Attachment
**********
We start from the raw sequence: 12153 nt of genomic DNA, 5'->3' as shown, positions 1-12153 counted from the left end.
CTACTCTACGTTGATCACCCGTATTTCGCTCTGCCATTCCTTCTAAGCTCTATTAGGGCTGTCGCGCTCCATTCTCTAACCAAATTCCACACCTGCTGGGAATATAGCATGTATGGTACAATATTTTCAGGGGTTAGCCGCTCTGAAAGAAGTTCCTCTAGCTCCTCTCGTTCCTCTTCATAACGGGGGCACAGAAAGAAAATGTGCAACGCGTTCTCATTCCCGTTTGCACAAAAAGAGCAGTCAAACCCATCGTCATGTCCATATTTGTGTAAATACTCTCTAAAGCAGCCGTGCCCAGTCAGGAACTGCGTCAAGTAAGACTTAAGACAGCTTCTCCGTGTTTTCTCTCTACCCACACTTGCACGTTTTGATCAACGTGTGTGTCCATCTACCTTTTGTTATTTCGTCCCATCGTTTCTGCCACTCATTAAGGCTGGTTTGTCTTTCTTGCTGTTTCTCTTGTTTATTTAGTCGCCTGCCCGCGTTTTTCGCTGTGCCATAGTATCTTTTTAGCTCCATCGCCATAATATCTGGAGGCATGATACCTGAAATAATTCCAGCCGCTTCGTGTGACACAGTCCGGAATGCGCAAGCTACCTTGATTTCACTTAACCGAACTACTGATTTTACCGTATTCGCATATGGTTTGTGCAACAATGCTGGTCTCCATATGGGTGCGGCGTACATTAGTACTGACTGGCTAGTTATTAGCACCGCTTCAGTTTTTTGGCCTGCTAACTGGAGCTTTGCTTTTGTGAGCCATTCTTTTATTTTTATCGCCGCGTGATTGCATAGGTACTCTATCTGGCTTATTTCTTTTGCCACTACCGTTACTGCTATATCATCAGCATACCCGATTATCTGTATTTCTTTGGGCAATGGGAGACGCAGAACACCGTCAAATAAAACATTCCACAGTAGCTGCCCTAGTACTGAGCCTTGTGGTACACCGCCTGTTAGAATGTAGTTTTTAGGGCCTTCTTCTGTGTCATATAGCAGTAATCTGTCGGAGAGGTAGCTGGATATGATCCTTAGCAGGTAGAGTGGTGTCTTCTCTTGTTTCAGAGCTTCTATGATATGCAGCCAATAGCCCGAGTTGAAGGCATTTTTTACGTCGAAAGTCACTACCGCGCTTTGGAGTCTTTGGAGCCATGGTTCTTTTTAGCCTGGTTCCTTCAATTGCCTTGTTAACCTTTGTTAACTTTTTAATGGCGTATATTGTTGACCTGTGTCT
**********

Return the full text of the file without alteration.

We start from the raw sequence: 12153 nt of genomic DNA, 5'->3' as shown, positions 1-12153 counted from the left end.
CTACTCTACGTTGATCACCCGTATTTCGCTCTGCCATTCCTTCTAAGCTCTATTAGGGCTGTCGCGCTCCATTCTCTAACCAAATTCCACACCTGCTGGGAATATAGCATGTATGGTACAATATTTTCAGGGGTTAGCCGCTCTGAAAGAAGTTCCTCTAGCTCCTCTCGTTCCTCTTCATAACGGGGGCACAGAAAGAAAATGTGCAACGCGTTCTCATTCCCGTTTGCACAAAAAGAGCAGTCAAACCCATCGTCATGTCCATATTTGTGTAAATACTCTCTAAAGCAGCCGTGCCCAGTCAGGAACTGCGTCAAGTAAGACTTAAGACAGCTTCTCCGTGTTTTCTCTCTACCCACACTTGCACGTTTTGATCAACGTGTGTGTCCATCTACCTTTTGTTATTTCGTCCCATCGTTTCTGCCACTCATTAAGGCTGGTTTGTCTTTCTTGCTGTTTCTCTTGTTTATTTAGTCGCCTGCCCGCGTTTTTCGCTGTGCCATAGTATCTTTTTAGCTCCATCGCCATAATATCTGGAGGCATGATACCTGAAATAATTCCAGCCGCTTCGTGTGACACAGTCCGGAATGCGCAAGCTACCTTGATTTCACTTAACCGAACTACTGATTTTACCGTATTCGCATATGGTTTGTGCAACAATGCTGGTCTCCATATGGGTGCGGCGTACATTAGTACTGACTGGCTAGTTATTAGCACCGCTTCAGTTTTTTGGCCTGCTAACTGGAGCTTTGCTTTTGTGAGCCATTCTTTTATTTTTATCGCCGCGTGATTGCATAGGTACTCTATCTGGCTTATTTCTTTTGCCACTACCGTTACTGCTATATCATCAGCATACCCGATTATCTGTATTTCTTTGGGCAATGGGAGACGCAGAACACCGTCAAATAAAACATTCCACAGTAGCTGCCCTAGTACTGAGCCTTGTGGTACACCGCCTGTTAGAATGTAGTTTTTAGGGCCTTCTTCTGTGTCATATAGCAGTAATCTGTCGGAGAGGTAGCTGGATATGATCCTTAGCAGGTAGAGTGGTGTCTTCTCTTGTTTCAGAGCTTCTATGATATGCAGCCAATAGCCCGAGTTGAAGGCATTTTTTACGTCGAAAGTCACTACCGCGCTTTGGAGTCTTTGGAGCCATGGTTCTTTTTAGCCTGGTTCCTTCAATTGCCTTGTTAACCTTTGTTAACTTTTTAATGGCGTATATTGTTGACCTGTGTCT